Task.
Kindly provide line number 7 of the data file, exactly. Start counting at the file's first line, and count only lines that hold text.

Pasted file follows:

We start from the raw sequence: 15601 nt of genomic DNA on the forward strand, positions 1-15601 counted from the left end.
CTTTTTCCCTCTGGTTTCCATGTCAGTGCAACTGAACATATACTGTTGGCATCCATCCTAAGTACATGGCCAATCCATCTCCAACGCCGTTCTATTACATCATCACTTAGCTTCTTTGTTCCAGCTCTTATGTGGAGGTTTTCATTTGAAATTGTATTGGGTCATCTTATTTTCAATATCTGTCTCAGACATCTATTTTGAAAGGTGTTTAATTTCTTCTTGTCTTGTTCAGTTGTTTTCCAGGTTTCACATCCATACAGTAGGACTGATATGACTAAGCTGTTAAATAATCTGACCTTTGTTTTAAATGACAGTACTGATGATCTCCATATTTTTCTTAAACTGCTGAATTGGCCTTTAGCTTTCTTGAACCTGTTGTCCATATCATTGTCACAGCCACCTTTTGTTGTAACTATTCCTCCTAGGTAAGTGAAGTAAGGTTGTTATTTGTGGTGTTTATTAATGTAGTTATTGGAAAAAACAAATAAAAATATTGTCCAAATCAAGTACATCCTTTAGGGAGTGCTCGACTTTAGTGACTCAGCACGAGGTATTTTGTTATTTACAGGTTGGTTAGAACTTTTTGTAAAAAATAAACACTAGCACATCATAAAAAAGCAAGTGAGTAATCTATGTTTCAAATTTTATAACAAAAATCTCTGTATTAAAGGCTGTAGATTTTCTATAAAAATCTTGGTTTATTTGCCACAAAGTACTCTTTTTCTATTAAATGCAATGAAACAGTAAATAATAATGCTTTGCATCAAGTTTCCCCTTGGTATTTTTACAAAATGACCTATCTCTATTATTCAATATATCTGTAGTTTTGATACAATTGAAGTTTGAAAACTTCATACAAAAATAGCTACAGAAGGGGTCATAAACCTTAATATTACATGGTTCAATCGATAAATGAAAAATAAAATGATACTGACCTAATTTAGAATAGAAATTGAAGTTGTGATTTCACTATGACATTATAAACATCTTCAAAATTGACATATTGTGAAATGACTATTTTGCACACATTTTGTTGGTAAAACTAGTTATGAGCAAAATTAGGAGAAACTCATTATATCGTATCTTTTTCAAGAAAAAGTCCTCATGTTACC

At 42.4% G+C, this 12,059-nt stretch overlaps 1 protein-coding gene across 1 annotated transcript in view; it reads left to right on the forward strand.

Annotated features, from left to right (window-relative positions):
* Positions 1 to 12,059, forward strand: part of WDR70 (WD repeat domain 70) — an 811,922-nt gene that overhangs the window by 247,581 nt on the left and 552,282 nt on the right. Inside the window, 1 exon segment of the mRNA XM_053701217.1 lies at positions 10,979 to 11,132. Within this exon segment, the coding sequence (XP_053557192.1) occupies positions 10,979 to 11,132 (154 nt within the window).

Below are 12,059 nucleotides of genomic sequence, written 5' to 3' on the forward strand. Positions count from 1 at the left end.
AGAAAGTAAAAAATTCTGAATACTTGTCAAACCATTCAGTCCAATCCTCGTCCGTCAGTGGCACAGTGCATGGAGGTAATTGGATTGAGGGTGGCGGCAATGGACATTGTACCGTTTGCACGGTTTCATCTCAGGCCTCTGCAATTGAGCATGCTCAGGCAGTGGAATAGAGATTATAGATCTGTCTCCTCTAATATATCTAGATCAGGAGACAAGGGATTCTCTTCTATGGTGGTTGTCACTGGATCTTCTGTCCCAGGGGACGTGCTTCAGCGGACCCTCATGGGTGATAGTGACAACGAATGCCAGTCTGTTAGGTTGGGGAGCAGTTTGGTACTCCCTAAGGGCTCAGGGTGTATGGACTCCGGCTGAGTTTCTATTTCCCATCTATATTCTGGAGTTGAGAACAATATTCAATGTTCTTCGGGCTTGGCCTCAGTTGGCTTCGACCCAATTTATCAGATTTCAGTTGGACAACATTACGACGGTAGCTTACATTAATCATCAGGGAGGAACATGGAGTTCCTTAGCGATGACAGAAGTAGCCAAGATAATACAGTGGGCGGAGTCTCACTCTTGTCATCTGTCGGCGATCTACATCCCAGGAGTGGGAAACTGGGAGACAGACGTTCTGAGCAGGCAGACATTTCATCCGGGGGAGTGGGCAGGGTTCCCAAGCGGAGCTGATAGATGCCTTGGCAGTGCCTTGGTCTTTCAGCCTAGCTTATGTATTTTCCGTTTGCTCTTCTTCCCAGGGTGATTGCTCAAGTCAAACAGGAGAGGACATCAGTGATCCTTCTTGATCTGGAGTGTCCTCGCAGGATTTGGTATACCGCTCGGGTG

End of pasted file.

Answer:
AGAAAGTAAAAAATTCTGAATACTTGTCAAACCATTCAGTCCAATCCTCGTCCGTCAGTGGCACAGTGCATGGAGGTAATTGGATTGAGGGTGGCGGCAATGGACATTGTACCGTTTGCACGGTTTCATCTCAGGCCTCTGCAATTGAGCATGCTCAGGCAGTGGAATAGAGATTATAGATCTGTCTCCTCTAATATATCTAGATCAGGAGACAAGGGATTCTCTTCTATGGTGGTTGTCACTGGATCTTCTGTCCCAGGGGACGTGCTTCAGCGGACCCTCATGGGTGATAGTGACAACGAATGCCAGTCTGTTAGGTTGGGGAGCAGTTTGGTACTCCCTAAGGGCTCAGGGTGTATGGACTCCGGCTGAGTTTCTATTTCCCATCTATATTCTGGAGTTGAGAACAATATTCAATGTTCTTCGGGCTTGGCCTCAGTTGGCTTCGACCCAATTTATCAGATTTCAGTTGGACAACATTACGACGGTAGCTTACATTAATCATCAGGGAGGAACATGGAGTTCCTTAGCGATGACAGAAGTAGCCAAGATAATACAGTGGGCGGAGTCTCACTCTTGTCATCTGTCGGCGATCTACATCCCAGGAGTGGGAAACTGGGAGACAGACGTTCTGAGCAGGCAGACATTTCATCCGGGGGAGTGGGCAGGGTTCCCAAGCGGAGCTGATAGATGCCTTGGCAGTGCCTTGGTCTTTCAGCCTAGCTTATGTATTTTCCGTTTGCTCTTCTTCCCAGGGTGATTGCTCAAGTCAAACAGGAGAGGACATCAGTGATCCTTCTTGATCTGGAGTGTCCTCGCAGGATTTGGTATACCGCTCGGGTG